No-fault divorce: Reducing conflict.
In England and Wales the law governing divorce is found under the Matrimonial Causes Act 1973. Under this legislation the petitioning spouse is required to prove one of five facts before the court can determine that the marriage has irretrievably broken down.
Two of these five facts are separation based which requires divorcing couples to be separated prior to issuing divorce proceedings for either two years, where both parties agree to divorce, or for five years where divorce is not agreed. Unsurprisingly, many separating couples are unable to wait for these separation periods to elapse which is why parties often rely on one of the three conduct or fault based facts, adultery, unreasonable behaviour or desertion.
Whilst there is a benefit in petitioning based upon one of these fault based facts in that divorces can be finalised quicker, often when one spouse makes upsetting allegations about another spouse’s conduct it results in increased animosity and conflict during an already difficult time. This can be particularly distressing for any children of the family stuck in the middle of the breakdown of their parent’s relationship and in an attempt to remedy this, the Government have put forward proposals to reduce family conflict in the way marriages and civil partnerships end.
Under these reforms parties will still need to demonstrate to the court that there has been an irretrievable breakdown of the marriage, however rather than evidence this through the other spouses conduct or a lengthy period of separation, either the person seeking the divorce, or possibly both parties together, would provide the court with a statement of irretrievable breakdown.
It is hoped that by enabling separating spouses to make joint applications for divorce that it will encourage a less hostile and more collaborative approach to separation which will be of assistance when discussing arrangements regarding the children and the separation of finances.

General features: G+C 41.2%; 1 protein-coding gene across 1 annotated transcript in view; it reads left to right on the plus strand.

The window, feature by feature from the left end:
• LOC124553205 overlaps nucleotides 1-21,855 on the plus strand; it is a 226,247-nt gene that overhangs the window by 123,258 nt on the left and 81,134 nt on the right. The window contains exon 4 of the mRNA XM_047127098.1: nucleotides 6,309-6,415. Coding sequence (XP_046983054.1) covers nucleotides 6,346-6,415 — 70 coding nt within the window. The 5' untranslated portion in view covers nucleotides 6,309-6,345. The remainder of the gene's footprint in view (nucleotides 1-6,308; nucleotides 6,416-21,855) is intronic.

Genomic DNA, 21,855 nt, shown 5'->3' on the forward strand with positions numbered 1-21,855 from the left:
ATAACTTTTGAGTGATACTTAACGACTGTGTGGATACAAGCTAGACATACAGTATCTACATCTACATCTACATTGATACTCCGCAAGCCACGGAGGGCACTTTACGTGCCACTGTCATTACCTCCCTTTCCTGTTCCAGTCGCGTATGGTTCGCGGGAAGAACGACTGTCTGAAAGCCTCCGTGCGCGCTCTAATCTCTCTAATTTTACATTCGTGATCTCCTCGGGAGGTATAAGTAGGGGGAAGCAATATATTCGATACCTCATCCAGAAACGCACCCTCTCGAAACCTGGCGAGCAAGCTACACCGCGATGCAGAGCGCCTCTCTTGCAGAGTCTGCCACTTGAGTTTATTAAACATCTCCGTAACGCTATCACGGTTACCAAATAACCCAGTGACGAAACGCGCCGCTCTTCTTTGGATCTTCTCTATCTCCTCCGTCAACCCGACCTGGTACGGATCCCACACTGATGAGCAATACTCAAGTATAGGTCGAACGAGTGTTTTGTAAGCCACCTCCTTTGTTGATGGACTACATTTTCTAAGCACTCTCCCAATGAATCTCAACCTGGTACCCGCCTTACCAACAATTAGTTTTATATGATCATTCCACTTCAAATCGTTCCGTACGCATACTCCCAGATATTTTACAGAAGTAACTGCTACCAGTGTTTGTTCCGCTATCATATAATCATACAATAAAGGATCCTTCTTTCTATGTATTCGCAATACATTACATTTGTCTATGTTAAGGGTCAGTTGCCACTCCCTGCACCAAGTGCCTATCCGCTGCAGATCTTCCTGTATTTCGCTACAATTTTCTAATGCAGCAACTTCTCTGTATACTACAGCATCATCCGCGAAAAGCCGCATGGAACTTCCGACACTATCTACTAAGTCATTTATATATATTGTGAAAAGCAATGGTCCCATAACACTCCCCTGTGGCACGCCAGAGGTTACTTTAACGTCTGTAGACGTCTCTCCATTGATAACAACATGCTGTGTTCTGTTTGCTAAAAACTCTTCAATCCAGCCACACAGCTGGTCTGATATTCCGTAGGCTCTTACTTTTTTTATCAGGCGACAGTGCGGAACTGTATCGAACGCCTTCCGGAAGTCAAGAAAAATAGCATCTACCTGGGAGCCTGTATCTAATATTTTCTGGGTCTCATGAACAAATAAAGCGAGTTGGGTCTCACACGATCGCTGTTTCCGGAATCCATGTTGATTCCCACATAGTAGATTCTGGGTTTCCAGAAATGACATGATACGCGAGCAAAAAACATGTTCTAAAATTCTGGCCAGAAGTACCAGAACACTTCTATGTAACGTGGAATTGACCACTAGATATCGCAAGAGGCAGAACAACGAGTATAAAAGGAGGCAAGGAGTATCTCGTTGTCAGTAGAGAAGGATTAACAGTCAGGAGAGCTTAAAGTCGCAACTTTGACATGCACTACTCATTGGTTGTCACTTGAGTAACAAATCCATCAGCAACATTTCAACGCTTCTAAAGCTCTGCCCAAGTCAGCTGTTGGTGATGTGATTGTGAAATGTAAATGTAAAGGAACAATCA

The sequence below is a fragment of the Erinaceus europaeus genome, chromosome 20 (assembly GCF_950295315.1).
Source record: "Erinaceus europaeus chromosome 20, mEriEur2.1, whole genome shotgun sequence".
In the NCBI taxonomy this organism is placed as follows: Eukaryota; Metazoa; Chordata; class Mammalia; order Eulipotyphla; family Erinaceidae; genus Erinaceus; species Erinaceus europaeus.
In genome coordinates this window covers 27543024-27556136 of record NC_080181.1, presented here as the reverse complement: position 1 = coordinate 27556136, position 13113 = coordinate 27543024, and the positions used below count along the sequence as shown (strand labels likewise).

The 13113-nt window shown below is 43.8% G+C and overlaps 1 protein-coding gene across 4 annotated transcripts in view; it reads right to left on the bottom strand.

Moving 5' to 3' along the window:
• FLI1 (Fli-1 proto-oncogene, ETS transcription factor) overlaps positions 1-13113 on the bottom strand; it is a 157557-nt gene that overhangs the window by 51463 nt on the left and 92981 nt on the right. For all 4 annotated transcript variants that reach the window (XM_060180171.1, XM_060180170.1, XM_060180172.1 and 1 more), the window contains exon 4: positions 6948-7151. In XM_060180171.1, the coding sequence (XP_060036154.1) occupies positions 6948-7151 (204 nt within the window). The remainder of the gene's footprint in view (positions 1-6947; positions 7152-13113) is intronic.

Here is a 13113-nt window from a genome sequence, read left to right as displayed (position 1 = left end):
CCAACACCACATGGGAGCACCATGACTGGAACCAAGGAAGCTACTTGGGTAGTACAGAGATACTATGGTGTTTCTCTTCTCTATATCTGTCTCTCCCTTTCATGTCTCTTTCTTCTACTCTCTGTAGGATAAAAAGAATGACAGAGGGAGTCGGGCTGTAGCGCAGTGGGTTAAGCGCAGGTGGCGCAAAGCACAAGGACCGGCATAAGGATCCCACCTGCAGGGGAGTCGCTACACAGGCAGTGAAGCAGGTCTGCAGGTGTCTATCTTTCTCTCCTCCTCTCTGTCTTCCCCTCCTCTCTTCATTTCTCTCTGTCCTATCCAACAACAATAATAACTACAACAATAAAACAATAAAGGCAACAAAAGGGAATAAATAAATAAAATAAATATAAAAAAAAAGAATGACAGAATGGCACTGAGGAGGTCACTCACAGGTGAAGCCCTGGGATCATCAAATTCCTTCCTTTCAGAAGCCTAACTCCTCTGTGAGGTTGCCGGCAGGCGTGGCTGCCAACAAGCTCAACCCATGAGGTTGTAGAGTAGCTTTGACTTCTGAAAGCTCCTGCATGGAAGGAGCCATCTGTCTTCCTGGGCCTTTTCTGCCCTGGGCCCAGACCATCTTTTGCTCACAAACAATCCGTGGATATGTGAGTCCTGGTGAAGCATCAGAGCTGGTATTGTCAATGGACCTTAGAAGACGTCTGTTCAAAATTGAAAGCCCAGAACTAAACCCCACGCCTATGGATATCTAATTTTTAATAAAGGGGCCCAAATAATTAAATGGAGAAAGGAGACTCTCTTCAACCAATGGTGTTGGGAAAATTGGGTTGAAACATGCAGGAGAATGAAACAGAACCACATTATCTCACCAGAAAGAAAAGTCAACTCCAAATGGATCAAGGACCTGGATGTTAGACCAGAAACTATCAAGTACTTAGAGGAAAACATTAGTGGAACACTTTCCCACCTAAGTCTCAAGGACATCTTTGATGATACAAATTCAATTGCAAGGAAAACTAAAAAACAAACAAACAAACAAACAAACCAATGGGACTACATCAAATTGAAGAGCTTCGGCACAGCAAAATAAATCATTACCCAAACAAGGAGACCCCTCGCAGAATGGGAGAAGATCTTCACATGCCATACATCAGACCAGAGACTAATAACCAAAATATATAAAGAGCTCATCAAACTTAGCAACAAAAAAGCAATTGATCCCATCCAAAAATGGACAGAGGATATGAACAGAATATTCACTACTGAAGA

It is proposed that these reforms would introduce a minimum timeframe of 26 weeks for the divorce process, made up from 20 weeks from commencement of proceedings to decree nisi and six weeks from decree nisi to decree absolute. The purpose of this minimum timeframe is to allow separating couples enough time to reflect on their decision to separate and to provide enough time resolve the arrangements in respect of the children of the family as well as the finances.
It is expected that the new legislation will be introduced as soon as parliamentary time becomes available and most likely not before Britain’s exit (divorce) from the EU. Changes to the law are always dealt with proactively by our Family Law department and we look forward to the implementation of these reforms, which promise a far less antagonistic divorce process. We are hopeful that the introduction of non-fault based divorces and the six-month timetable will change and improve the way that divorce works in England and Wales for the better.
If you are contemplating divorce or separation proceedings please contact either Amy, Jerry or Nardia on 01702 352511.
Author: Amy Hadley